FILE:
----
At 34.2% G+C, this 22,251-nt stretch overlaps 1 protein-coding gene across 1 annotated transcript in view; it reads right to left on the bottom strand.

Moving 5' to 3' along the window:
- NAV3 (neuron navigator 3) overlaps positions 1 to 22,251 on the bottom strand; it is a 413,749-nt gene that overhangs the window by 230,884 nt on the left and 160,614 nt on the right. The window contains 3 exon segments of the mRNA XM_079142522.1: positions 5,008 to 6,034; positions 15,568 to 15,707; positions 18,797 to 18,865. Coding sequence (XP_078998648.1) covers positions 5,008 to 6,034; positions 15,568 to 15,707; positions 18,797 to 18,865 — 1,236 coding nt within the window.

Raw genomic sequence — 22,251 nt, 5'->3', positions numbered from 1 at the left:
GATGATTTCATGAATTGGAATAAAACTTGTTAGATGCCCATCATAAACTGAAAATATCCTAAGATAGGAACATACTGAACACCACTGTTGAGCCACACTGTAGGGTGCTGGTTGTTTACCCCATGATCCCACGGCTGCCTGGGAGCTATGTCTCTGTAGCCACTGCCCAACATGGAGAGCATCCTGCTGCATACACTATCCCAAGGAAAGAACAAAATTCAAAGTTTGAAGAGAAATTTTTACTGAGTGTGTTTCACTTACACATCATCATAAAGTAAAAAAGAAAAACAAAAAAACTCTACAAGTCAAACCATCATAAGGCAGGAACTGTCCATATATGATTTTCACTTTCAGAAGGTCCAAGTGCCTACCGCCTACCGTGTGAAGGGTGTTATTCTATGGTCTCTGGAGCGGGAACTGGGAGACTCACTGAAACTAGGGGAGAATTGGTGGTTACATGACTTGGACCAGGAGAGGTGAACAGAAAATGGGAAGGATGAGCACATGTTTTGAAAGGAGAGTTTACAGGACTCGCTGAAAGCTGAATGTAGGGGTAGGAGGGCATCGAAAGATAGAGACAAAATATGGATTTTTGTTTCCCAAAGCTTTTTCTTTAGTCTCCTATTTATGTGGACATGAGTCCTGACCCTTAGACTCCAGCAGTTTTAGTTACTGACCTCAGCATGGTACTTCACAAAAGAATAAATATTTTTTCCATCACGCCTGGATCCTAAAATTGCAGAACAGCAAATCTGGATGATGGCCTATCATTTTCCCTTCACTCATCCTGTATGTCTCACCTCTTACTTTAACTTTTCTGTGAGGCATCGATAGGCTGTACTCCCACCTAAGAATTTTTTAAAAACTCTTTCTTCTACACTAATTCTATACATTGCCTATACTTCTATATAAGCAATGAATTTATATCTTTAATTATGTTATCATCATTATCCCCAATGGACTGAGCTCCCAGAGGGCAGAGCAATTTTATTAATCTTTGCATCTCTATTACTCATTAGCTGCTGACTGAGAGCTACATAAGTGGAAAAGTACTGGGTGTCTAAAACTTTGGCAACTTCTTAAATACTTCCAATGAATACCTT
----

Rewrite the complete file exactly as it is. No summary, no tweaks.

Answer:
At 34.2% G+C, this 22,251-nt stretch overlaps 1 protein-coding gene across 1 annotated transcript in view; it reads right to left on the bottom strand.

Moving 5' to 3' along the window:
- NAV3 (neuron navigator 3) overlaps positions 1 to 22,251 on the bottom strand; it is a 413,749-nt gene that overhangs the window by 230,884 nt on the left and 160,614 nt on the right. The window contains 3 exon segments of the mRNA XM_079142522.1: positions 5,008 to 6,034; positions 15,568 to 15,707; positions 18,797 to 18,865. Coding sequence (XP_078998648.1) covers positions 5,008 to 6,034; positions 15,568 to 15,707; positions 18,797 to 18,865 — 1,236 coding nt within the window.

Raw genomic sequence — 22,251 nt, 5'->3', positions numbered from 1 at the left:
GATGATTTCATGAATTGGAATAAAACTTGTTAGATGCCCATCATAAACTGAAAATATCCTAAGATAGGAACATACTGAACACCACTGTTGAGCCACACTGTAGGGTGCTGGTTGTTTACCCCATGATCCCACGGCTGCCTGGGAGCTATGTCTCTGTAGCCACTGCCCAACATGGAGAGCATCCTGCTGCATACACTATCCCAAGGAAAGAACAAAATTCAAAGTTTGAAGAGAAATTTTTACTGAGTGTGTTTCACTTACACATCATCATAAAGTAAAAAAGAAAAACAAAAAAACTCTACAAGTCAAACCATCATAAGGCAGGAACTGTCCATATATGATTTTCACTTTCAGAAGGTCCAAGTGCCTACCGCCTACCGTGTGAAGGGTGTTATTCTATGGTCTCTGGAGCGGGAACTGGGAGACTCACTGAAACTAGGGGAGAATTGGTGGTTACATGACTTGGACCAGGAGAGGTGAACAGAAAATGGGAAGGATGAGCACATGTTTTGAAAGGAGAGTTTACAGGACTCGCTGAAAGCTGAATGTAGGGGTAGGAGGGCATCGAAAGATAGAGACAAAATATGGATTTTTGTTTCCCAAAGCTTTTTCTTTAGTCTCCTATTTATGTGGACATGAGTCCTGACCCTTAGACTCCAGCAGTTTTAGTTACTGACCTCAGCATGGTACTTCACAAAAGAATAAATATTTTTTCCATCACGCCTGGATCCTAAAATTGCAGAACAGCAAATCTGGATGATGGCCTATCATTTTCCCTTCACTCATCCTGTATGTCTCACCTCTTACTTTAACTTTTCTGTGAGGCATCGATAGGCTGTACTCCCACCTAAGAATTTTTTAAAAACTCTTTCTTCTACACTAATTCTATACATTGCCTATACTTCTATATAAGCAATGAATTTATATCTTTAATTATGTTATCATCATTATCCCCAATGGACTGAGCTCCCAGAGGGCAGAGCAATTTTATTAATCTTTGCATCTCTATTACTCATTAGCTGCTGACTGAGAGCTACATAAGTGGAAAAGTACTGGGTGTCTAAAACTTTGGCAACTTCTTAAATACTTCCAATGAATACCTT